Name for a European (especially French) wine from before the phylloxera that is, at least before 1860. Around this time, the pest occurred for the first time in Europe. Time and again it is claimed and tastings of old wines reported that the quality of the wines from unrefined, original vines - so-called direct carriers - was allegedly better before this catastrophe. The doctrine is that the finishing has no influence on the quality of the wine and the properties of the rhizome are not passed on to the top or the vinified wine. However, there may be physiological-chemical interactions between the two parts.
A possibility of comparison, however, remains reserved for very few privileged individuals who taste ancient wines at special events. But even this is a direct, objective judgment is not possible because a 150-year-old wine due to the changes made in this time is difficult to compare with today's products. And also the comparison for example of one Merlot from Argentina (where root-resistant vines are common) with a merlot from France from a grafted vine is not meaningful as a comparison. In order to make a serious comparison possible, one would have to cultivate both vine varieties in a vineyard at best of several grape varieties, hope that the (still occurring) phylloxera fails to win wines from it and compare.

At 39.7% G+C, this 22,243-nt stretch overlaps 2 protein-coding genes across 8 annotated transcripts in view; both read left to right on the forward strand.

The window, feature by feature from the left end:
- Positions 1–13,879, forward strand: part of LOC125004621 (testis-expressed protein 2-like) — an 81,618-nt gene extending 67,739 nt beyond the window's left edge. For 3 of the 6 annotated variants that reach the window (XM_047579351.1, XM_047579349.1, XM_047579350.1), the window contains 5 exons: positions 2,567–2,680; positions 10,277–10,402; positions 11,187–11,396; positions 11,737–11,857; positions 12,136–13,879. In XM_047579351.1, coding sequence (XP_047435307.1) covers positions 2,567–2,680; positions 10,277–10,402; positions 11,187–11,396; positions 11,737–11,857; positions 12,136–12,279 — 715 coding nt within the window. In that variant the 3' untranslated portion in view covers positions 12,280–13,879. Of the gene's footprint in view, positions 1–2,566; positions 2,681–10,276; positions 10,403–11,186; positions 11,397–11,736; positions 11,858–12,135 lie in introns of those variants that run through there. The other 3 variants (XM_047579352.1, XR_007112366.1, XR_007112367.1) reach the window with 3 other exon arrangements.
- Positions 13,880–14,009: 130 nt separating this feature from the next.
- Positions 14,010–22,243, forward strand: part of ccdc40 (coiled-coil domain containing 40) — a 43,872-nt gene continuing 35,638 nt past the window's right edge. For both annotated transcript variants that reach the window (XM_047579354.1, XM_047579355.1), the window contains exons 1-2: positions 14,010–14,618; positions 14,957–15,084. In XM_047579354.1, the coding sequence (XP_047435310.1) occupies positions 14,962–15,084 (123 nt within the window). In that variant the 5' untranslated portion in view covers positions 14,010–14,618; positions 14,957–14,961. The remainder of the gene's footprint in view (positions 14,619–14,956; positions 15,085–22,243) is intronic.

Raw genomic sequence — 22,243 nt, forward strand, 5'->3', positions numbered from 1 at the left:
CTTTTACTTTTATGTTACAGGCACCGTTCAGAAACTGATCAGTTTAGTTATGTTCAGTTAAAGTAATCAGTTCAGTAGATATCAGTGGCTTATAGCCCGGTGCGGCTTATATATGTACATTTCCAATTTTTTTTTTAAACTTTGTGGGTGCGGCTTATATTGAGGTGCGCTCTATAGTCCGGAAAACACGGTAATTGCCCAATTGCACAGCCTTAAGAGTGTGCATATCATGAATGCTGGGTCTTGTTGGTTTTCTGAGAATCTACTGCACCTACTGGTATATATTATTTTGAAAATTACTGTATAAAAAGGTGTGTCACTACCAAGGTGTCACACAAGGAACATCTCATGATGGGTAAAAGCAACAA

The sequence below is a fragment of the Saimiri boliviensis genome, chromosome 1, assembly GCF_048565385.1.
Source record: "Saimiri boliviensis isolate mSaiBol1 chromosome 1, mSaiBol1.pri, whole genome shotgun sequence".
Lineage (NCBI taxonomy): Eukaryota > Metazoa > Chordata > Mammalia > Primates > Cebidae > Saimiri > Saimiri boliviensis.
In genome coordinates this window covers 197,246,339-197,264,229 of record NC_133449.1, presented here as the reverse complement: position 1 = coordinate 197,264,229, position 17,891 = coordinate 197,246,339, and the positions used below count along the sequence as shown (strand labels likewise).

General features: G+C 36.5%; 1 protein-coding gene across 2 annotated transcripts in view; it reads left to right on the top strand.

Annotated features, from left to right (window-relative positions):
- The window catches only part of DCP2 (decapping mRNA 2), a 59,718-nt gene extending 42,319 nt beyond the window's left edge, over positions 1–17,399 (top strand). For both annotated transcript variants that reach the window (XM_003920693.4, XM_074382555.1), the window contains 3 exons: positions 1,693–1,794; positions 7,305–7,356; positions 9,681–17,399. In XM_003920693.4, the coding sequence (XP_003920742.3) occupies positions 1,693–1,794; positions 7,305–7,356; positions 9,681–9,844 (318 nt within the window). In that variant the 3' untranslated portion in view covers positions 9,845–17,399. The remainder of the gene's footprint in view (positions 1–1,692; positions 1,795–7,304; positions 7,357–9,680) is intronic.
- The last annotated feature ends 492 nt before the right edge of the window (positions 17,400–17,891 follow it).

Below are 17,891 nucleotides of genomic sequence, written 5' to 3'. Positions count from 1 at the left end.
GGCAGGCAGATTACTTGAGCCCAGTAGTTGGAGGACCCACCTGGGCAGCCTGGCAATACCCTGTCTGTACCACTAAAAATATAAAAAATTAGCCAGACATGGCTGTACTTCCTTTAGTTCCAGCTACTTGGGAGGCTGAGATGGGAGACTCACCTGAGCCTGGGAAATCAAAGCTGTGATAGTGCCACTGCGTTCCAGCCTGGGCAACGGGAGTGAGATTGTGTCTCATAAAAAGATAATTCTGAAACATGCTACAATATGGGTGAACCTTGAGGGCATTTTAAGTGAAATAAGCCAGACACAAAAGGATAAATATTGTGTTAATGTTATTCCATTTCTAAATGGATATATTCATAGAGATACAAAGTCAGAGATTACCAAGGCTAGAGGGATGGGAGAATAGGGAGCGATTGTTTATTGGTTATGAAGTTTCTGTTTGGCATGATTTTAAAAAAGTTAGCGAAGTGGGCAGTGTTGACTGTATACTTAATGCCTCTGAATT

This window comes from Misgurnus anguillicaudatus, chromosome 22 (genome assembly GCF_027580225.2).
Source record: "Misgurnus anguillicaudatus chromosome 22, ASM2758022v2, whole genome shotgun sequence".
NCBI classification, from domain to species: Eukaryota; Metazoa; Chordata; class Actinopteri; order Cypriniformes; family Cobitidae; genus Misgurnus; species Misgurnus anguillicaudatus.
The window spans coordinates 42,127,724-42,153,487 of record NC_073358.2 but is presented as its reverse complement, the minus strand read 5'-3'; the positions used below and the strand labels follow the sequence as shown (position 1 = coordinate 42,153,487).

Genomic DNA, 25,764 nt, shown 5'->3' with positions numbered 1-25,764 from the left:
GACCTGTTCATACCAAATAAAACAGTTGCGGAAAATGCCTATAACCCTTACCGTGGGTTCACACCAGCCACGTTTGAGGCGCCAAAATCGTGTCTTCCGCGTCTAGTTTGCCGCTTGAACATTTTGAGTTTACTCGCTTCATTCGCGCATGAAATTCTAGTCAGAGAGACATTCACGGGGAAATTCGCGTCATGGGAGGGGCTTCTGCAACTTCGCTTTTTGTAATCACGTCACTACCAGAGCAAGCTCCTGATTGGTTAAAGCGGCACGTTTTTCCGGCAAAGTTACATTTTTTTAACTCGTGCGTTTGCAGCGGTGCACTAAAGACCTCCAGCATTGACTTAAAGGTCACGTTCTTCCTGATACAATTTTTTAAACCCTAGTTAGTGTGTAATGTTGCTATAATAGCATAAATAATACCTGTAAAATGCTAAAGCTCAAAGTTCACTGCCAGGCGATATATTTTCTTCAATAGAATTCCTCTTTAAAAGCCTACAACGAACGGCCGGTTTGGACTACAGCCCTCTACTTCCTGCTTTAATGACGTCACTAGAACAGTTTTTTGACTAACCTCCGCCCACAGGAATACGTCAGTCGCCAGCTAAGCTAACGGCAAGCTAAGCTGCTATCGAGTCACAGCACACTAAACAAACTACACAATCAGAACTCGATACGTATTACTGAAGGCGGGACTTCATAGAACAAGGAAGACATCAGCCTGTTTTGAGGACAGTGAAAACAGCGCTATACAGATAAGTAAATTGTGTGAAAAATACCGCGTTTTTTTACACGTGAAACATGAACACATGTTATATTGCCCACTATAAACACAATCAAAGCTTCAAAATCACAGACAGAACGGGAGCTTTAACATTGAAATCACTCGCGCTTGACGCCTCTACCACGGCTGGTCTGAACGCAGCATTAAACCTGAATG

However, since according to scientific criteria a single attempt for an objective judgment is not enough for a long time, it would have to be practiced in different vineyards, under different climatic conditions (years), with different wine-making methods and also with several grape varieties. Of course, nobody can do this effort for commercial reasons. The champagne house Bollinger has plots of more than 150 years old Pinot Noir vines before phylloxera, from which an exquisite champagne is pressed. In Austria, Germany and also in other countries there are quite a few producers who cultivate root-free vines. But also for these wines above mentioned comparison problems apply. See also below grapevine,